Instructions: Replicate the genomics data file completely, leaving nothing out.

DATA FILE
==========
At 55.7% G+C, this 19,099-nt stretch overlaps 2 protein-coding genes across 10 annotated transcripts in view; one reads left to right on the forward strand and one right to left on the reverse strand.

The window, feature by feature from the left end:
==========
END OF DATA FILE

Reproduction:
At 55.7% G+C, this 19,099-nt stretch overlaps 2 protein-coding genes across 10 annotated transcripts in view; one reads left to right on the forward strand and one right to left on the reverse strand.

The window, feature by feature from the left end: